Craig Venter’s genome transplant

J. Craig Venter and colleagues from his self-named institute have a paper in Science Express today describing the first “genome transplant.” They replaced the entire DNA of one bacteria, Mycoplasma mycoides, with that from another, Mycoplasma capricolum. The transplanted DNA was stripped of most supporting proteins, so it was effectively “naked DNA.”

The experiment is the first step towards Venter’s goal of creating an artificial organism, by making the DNA in the lab and assembling it in a bacterium.

Jonathan Eisen of the UC Davis Genome Center told the Associated Press that this would be much harder to do with a truly synthetic organism, but “it’s a great first step.”

Eisen posts some more detailed thoughts on his blog, the Tree of Life. Excerpt:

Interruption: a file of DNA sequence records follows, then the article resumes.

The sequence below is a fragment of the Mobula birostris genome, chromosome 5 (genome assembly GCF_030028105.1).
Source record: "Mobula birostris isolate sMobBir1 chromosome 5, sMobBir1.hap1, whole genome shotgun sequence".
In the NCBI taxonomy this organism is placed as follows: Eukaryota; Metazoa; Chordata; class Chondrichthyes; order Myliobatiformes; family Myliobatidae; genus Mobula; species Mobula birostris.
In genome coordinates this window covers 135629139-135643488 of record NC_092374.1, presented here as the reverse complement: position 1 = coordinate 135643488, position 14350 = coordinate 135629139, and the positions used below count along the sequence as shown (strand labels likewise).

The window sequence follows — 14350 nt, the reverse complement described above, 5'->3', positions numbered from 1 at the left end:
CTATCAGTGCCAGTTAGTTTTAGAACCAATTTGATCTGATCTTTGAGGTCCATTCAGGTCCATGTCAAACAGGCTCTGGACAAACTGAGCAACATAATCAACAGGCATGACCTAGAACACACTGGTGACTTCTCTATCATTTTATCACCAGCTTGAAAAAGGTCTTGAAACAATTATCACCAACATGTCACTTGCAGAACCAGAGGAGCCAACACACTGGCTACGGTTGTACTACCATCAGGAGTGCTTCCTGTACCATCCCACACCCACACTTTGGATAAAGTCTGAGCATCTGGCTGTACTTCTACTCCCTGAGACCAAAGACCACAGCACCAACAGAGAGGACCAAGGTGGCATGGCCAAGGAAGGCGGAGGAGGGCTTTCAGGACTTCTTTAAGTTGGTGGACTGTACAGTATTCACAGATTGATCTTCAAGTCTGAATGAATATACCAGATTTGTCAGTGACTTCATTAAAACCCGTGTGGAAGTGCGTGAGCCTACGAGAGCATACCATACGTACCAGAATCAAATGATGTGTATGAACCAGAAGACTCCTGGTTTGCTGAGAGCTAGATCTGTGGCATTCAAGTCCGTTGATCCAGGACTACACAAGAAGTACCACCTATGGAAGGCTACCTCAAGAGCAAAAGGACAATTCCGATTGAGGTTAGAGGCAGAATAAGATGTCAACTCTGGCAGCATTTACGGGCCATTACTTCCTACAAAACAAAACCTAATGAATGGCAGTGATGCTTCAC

One of the big limitations of synthetic biology right now is how one would make a genome in vitro of a bacteria and then get this genome to “boot up” into a cell. For viruses, they can make genomes in the test tube and get the virus to be created because viruses are cellular parasites and all they have to do is get the DNA for the virus to be packaged in the right way into a cell or viral capsid. But for a bacteria, things are much different. The challenge has been how to get a recipient cell to boot up a new genome and delete its own or at least silence its own. And without going into all the gory details, this has proven challenging.

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